R. Buckminster Fuller calculates that if he could maintain his normal talking speed of 7000 words an hour, it would take him just 55 hours to tell you everything he knows. This would include discourses in mathematics, architecture, cartography, cosmogony, economics and the history of industry and science, plus parenthetical excursions into poetry, sailing, automotive design and such others of his pleasures as he might feel inspired to draw upon for metaphor or illustration. Since Fuller is a man of unrelenting intellectual generosity, it is a matter of some frustration to him that the 55-hour lecture must remain largely theoretical. For so eager have his audiences become that in recent years he has traveled as much as 200,000 miles merely to fulfill his speaking commitments, and his life, at 76, is a continuous flurry of catching planes and trying to cut things a little shorter.
From the moment in the spring of 1970 when Roman Polanski started work on the screenplay of Shakespeare's Macbeth with collaborator (and Playboy Contributing Editor) Kenneth Tynan, the thrust of the perfectionist director's efforts was toward making the Macbeths a living, breathing couple rather than pasteboard declaimers of too-familiar lines; toward bringing to life their earthily medieval surroundings, down to the very squalor that passed for luxury in the 11th Century. And the result--which marks the movie debut of Playboy Productions--is like no other treatment of Macbeth since its premiere stage performance before King James I at Hampton Court in 1606.
By most measurements of behavior within Western civilization, Maurice Wilson was a certifiable lunatic. Devotees of mountaineering lore and encyclopedic trivia buffs will recall him as the man who tried too climb Mount Everest alone--encumbered by no more than a tiny tent, a pocket mirror to be used to flash signals and a bag of rice. When he arrived at the foot of the peak in the spring of 1934, his climbing experience had been restricted to stairways and English hillocks, and his enterprise was based on faith not in ice axes, ropes and pitons but in the infinite powers of the mind and body. His life deeply altered by the carnage of the First World War, the 37-year-old Wilson had formulated a mystical, Eastern-based philosophy centered on intense, short-term asceticism. Wilson believed that by abstaining from all sustenance for three weeks, one's soul would be purified and the entire man reborn into divine life. His desire to reach the highest point on earth--the summit of Everest--arose from his conviction that such a gesture would demonstrate the powers of fasting and serve as a symbolic launch pad by which his teachings could be spread around the world.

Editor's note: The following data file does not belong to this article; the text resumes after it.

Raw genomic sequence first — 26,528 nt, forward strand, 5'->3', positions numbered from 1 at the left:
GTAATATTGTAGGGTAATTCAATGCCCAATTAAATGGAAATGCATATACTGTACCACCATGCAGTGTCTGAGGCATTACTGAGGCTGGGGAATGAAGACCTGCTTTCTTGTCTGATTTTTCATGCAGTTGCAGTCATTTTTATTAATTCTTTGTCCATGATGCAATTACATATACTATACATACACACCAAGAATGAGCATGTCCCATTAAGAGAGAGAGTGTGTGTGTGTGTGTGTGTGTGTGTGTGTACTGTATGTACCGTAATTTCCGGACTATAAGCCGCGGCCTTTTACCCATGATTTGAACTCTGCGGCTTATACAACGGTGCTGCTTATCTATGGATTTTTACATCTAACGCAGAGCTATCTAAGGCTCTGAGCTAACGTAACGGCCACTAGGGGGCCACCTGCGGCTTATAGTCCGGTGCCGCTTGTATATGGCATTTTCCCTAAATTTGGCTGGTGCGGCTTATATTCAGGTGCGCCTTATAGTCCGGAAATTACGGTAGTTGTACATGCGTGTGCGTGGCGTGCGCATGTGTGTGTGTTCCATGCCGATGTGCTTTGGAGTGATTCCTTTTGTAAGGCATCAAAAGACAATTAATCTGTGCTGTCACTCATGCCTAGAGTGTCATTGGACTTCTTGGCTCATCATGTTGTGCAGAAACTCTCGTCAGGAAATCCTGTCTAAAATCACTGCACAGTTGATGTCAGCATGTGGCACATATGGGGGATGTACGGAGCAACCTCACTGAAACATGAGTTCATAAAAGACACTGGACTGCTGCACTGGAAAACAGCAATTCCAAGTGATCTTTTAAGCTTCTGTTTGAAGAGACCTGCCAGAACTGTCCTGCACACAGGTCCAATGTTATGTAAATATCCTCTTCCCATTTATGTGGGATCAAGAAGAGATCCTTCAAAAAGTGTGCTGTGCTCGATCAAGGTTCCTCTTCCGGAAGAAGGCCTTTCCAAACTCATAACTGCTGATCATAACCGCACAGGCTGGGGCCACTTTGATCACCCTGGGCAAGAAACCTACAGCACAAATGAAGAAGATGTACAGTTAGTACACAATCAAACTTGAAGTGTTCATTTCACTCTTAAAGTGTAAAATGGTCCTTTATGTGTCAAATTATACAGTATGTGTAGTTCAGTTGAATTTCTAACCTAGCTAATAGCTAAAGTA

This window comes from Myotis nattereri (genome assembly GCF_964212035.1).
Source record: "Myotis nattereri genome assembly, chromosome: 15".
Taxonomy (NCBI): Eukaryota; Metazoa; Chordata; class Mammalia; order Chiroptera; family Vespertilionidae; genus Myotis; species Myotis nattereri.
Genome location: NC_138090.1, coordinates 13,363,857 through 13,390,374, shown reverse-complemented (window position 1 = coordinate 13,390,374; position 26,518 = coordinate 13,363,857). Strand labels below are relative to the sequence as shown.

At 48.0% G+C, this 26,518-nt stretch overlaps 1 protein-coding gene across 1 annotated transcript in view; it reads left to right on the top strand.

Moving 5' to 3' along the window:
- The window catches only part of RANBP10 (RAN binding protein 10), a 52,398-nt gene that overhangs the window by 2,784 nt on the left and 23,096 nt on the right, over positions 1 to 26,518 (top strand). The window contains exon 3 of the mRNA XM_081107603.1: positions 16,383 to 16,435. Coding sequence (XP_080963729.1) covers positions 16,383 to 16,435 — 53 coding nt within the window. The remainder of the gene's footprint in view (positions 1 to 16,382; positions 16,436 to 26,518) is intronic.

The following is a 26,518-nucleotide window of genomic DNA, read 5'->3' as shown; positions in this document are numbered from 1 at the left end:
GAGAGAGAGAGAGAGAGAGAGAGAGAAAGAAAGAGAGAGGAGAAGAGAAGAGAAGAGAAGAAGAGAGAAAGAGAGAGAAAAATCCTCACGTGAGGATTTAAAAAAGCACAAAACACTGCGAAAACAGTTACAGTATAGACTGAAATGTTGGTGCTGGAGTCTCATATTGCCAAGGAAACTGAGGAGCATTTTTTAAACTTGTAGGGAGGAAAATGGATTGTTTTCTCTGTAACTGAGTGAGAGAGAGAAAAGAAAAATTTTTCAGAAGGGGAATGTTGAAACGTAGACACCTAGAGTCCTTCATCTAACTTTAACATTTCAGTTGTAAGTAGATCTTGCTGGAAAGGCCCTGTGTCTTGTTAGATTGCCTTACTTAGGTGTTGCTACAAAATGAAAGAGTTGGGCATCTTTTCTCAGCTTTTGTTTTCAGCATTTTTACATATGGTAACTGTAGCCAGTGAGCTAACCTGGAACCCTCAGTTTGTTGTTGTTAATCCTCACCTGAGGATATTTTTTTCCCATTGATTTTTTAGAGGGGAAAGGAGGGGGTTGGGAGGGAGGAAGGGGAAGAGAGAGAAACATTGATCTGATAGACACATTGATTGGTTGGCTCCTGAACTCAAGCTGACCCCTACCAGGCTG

"I'm an actress, but you could call me a health freak, a vegetarian and a nonchemical human being." Maybe so, but it does seem to us that the celestial Angel Tompkins radiates more chemistry than most members of the species, which may explain her rapid rise in the world of TV and films. Currently working on her second major movie, Kansas City Prime, with Lee Marvin and Gene Hackman, about modern Chicago gangland. Angel is cast as Marvin's sexy, sultry woman, "the only one in the film who ends up with everything." Angel, who was born in Albany, California, spent much of her youth drifting around the country with her construction-worker father. Eventually, she landed in Chicago, where she worked as a model and a TV-talk-show hostess. Finding the Windy City "a great place for starting out and then leaving your mistakes behind," Angel took her own advice and left for Los Angeles; there she quickly snared roles in such TV shows as The Name of the Game, Bonanza, Mannix, Ironside, Love, American Style and The FBI.
"Incredible, Mr. Rolls!" "Mind-Boggling, Mr. Royce!"
Ken W. Purdy